Little has been done to further this goal other than offering consumers the choice of a regulated market. However, that regulated market is burdened by taxes and other regulatory requirements which do not apply to the unregulated offshore market – thereby conferring a competitive advantage which almost guarantees its continued existence. Without any enforcement, the unregulated offshore market will continue to be competitive.  

There is a strong case to be made to ramp up enforcement of the unregulated market to combat illegality, and to divert revenues into the regulated market where it is subject to taxes and controls related to problem gambling. This will benefit the states and operators who will realise greater revenues and profits and will see the value of their licenses increase. 

From a player protection perspective, it is in the industry’s own interest to limit the grey and black markets from both a problem gambling and game integrity perspective. Expect a greater emphasis from regulators and state government on enforcement actions against grey and black-market operators.

Perhaps the greatest threat to the industry is the issue of problem gambling. Should the industry fail to establish robust problem gambling controls, further development will inevitably be curtailed. Here the industry has within its own power the ability to sideline this as a major issue.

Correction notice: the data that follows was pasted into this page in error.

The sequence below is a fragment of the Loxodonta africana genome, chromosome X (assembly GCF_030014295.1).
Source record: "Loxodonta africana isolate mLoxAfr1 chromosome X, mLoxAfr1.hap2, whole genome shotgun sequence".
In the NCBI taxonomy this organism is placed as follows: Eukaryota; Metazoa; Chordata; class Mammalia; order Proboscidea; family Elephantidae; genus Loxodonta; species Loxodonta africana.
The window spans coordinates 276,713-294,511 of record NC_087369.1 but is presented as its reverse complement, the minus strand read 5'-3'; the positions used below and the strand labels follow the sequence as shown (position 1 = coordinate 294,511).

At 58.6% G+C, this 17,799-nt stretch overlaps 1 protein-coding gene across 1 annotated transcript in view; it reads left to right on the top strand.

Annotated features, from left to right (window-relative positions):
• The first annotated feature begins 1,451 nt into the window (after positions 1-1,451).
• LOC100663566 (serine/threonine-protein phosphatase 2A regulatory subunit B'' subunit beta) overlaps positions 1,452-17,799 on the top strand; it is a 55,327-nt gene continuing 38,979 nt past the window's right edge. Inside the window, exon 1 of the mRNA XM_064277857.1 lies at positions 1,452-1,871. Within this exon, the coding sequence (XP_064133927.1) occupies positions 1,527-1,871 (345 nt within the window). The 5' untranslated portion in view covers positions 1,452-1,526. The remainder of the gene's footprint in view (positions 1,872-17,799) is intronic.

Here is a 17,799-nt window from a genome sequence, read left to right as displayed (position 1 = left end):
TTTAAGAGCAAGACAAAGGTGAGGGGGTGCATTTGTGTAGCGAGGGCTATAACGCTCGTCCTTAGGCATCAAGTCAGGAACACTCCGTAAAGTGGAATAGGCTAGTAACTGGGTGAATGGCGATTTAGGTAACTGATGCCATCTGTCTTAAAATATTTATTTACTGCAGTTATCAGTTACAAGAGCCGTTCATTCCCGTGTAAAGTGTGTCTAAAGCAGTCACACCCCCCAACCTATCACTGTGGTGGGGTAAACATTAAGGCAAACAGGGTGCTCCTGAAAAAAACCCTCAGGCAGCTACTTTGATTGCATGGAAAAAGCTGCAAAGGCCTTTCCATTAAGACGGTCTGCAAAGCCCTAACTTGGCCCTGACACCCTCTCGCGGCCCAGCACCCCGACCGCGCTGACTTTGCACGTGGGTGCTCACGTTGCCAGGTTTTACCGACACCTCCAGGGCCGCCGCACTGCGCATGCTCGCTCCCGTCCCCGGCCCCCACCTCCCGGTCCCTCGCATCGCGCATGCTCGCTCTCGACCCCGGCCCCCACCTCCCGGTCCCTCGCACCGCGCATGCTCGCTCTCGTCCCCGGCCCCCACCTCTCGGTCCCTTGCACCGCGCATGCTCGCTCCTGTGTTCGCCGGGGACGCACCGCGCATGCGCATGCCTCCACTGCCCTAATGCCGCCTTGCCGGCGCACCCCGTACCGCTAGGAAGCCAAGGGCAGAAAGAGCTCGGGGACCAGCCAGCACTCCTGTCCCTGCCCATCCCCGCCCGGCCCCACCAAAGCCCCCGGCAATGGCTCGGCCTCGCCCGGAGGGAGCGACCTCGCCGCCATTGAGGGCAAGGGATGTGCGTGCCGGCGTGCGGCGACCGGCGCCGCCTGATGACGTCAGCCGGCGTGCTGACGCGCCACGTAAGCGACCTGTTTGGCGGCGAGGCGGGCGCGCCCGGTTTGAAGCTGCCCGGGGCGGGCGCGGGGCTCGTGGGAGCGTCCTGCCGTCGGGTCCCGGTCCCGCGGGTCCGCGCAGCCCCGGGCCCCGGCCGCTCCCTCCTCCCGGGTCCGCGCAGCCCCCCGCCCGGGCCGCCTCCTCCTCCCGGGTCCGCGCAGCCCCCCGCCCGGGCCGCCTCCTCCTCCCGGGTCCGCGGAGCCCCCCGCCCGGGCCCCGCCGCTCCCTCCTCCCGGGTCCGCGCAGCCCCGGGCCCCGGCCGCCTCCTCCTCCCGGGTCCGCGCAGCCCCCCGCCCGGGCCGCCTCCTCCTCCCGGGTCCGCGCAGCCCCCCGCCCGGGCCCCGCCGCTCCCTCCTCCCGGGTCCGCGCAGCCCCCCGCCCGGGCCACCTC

As igaming markets mature, we will see a decline in acquisition costs and an increase in profitability over time. The profligate bonusing currently on offer cannot be sustained over the long term. 

Once the market matures, this will decline and emphasis will switch from acquisition to retention. In this, those operators associated with land-based casinos will have an inherent advantage-they have a physical product to capitalise on. 

The perennially challenged racing industry has seen the potential for revenue from sports betting – over 50% of internet sports betting revenue in New Jersey originates with two racetracks, Monmouth Park and Meadowlands. It is therefore likely to become a significant supporter of internet-based sports betting. Racetracks will likely demand a place at the table as states consider online gaming, and will likely be an integral part of online gaming coalitions going forward.